I bought my bike in July 2007, just as I was starting at the School of Public Health. I had lofty goals of riding my bike to school (~25 minutes each way) every day until at least early November, and pulling it back out as soon as the weather thawed in spring. That didn’t quite turn into a reality, but I have ridden a lot over the past few years. Riding the bus (and the concurrent reading or chatting it allowed) usurped some of the bike time, and I proved to be much less tough when it comes to riding in cold weather than I thought, but I hit 1200 miles last week anyway! (Apologies that the picture was not taken right on the mileage marker... I didn't have my camera on the bike with me.)

Highlights of biking around Ann Arbor and Michigan have included:

Thursday, April 08, 2010

Desert Butterflies

Alicia and I were in Phoenix last week and had a truly wonderful time. Here is a brief summary of the things we did:

Tuesday: Spend all night on a plane. This was not the plan, but our flight was really delayed. We got to fly first class though! (We opted not to take photos so as not to reveal ourselves as “economy” travelers…)

Wednesday*: Desert Botanical Garden, Haji Baba (Middle Eastern Lunch Spot), Tempe Yarn and Fiber, South Mountain Park

Thursday*: Heard Museum, Fry Bread House (Native Lunch Spot), Chicano Museum

Friday*: Grand Canyon, Oak Creek Brewery (Sedona Dinner Spot), Sedona/Oak Creek Canyon

Saturday*: Cactus Bikes, mountain biking in the desert around South Mountain, driving through the Superstition Mountains, Canyon Lake and Tortilla Flats with Jack

Sunday*: brunch (yum!), Tucson (and Bookman’s, which I now love)

Monday: fly home… This was not the plan, but after Delta canceled our flight on Sunday night it was our only option. I left at 6:00am and flew through Salt Lake City, arriving in Detroit just before 3:30pm. Alicia left at 9:30am on a direct flight, and arrived in Detroit just before 4:30pm. It all worked out, but cost us both a working day. Boo…

*During all of this we were hosted by the incomparable Uncle Jack and Aunt Linda. They welcomed us into their lovely home and were the most gracious hosts we could have hoped for. We had a great time sharing dinners with them and availing ourselves of their tour-guiding capabilities. Also, Linda works seasonally at See’s Chocolates, which is another benefit to staying with them…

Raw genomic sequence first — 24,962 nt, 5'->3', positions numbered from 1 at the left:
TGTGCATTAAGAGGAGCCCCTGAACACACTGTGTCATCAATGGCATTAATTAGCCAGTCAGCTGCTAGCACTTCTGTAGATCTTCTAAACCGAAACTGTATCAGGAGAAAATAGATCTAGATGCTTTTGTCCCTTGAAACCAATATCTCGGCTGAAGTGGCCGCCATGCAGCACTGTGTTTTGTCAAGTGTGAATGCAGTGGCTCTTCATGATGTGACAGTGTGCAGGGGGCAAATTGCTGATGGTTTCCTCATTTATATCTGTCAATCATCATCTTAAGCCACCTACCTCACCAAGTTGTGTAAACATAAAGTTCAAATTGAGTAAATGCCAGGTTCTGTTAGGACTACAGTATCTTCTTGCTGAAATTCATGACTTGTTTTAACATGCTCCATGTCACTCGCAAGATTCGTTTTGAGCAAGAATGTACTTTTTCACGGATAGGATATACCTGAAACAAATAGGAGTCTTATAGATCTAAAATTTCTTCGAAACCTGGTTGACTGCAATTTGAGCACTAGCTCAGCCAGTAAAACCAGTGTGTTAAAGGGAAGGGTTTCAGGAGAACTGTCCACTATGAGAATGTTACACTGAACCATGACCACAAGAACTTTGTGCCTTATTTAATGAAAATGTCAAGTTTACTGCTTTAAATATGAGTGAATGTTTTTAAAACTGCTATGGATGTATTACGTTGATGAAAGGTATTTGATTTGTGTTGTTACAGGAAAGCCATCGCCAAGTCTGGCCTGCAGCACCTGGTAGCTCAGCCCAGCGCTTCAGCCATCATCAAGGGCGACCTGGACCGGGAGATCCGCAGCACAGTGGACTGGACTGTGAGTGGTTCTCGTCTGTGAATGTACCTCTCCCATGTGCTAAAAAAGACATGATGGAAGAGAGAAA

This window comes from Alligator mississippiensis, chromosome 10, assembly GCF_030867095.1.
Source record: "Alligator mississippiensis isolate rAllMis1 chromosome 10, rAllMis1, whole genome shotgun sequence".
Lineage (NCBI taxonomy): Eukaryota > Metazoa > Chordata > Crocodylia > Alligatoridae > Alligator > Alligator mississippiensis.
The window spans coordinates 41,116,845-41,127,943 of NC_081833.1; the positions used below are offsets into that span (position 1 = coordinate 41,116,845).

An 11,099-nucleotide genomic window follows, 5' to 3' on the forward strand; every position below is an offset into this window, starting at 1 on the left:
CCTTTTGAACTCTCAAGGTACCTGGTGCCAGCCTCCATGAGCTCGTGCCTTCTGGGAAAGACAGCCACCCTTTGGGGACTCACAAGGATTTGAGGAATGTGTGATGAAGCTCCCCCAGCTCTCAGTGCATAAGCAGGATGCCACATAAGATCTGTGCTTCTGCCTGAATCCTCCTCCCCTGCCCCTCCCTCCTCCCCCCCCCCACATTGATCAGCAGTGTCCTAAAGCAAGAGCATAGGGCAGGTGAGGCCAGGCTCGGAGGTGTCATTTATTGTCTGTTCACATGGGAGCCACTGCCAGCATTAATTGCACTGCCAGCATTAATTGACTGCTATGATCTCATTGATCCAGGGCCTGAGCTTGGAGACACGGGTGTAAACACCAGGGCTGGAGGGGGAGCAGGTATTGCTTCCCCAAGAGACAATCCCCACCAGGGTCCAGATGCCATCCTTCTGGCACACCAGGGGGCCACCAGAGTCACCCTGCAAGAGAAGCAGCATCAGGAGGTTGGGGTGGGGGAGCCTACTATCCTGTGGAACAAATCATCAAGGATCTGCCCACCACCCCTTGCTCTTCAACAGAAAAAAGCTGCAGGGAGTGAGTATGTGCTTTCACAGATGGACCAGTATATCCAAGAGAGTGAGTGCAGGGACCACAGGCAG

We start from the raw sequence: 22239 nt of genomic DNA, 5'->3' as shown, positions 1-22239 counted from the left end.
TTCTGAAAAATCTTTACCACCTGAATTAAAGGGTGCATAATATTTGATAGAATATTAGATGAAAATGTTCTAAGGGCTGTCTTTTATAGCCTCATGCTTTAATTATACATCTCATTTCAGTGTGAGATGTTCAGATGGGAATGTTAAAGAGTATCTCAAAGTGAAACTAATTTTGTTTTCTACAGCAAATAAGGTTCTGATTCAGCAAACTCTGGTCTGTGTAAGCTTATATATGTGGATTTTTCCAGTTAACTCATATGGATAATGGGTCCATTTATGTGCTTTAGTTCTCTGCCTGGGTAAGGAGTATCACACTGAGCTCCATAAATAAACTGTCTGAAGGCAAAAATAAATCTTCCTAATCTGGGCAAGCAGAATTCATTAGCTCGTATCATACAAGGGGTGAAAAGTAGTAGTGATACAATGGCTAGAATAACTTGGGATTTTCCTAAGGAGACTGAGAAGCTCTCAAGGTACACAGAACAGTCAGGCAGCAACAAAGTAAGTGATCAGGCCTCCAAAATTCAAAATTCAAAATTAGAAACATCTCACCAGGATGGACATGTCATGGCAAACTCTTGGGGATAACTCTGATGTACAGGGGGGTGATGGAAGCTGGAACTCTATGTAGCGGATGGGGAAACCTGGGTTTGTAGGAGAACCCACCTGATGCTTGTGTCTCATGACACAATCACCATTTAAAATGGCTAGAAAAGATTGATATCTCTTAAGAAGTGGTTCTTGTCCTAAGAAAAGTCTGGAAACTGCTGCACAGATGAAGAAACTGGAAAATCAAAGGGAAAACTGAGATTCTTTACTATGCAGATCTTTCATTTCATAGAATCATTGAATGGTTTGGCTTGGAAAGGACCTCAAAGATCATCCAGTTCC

Thanks again Jack and Linda!

Tuesday, April 06, 2010

Dr. Mom

Mom’s dissertation is now available online!*

(You can look at a preview there, but if you want to read at the whole beautiful document, leave a comment and arrangements can be made…)

Congratulations mom!!!! So proud to have a doctor in the family…

*Just realized that you need a UM login to see the abstract. If you are at an institution with access to ProQuest you can search Mary Ann Lyon and find her on your own.

Monday, April 05, 2010

Passover and cookies

Apologies for the slight delay in posting, but I’ve been… on vacation! More about that later. For now, cookies!!! A friend hosted a number of us for the first seder of Passover (last Monday). It was lovely, as always, and her matzo ball soup was incredible. Apparently matzo ball lovers fall into two camps: dense or fluffy. I have never met a matzo ball I didn’t like, but our host’s (of the dense variety) are amazing. I volunteered to make dessert. This is can be a rather risky undertaking, as Passover requires that you not use flour – or rather that if your recipe calls for flour that you use matzo (cake) meal. I was initially inspired by another Smitten Kitchen recipe, this one for hazelnut chocolate thumbprint cookies. After I had decided to make them, I saw that my page-a-day calendar featured chocolate macaroons as their recipe for the weekend (likely recognizing the need for flourless desserts…). I realized that with only a few more ingredients, I could make both! The results were delicious, though the group was split on which were better.

The chocolate centers on the thumbprint cookies didn't come out as beautifully as those that inspired me (perhaps because I didn't have quite enough chocolate chips so they look a bit more like nipples than I'd really intended), and they didn't melt quite the same way, but they were delicious. Sort of crumbly like shortbread and very hazelnutty...

I think I overcooked the macaroons a bit, but anything with that much chocolate is delicious, and the bulk food store provides an excellent source of quite good chocolate chips for this sort of thing. They were a little tougher than I would have liked, but were so chocolate-y and coconutty that it didn't matter.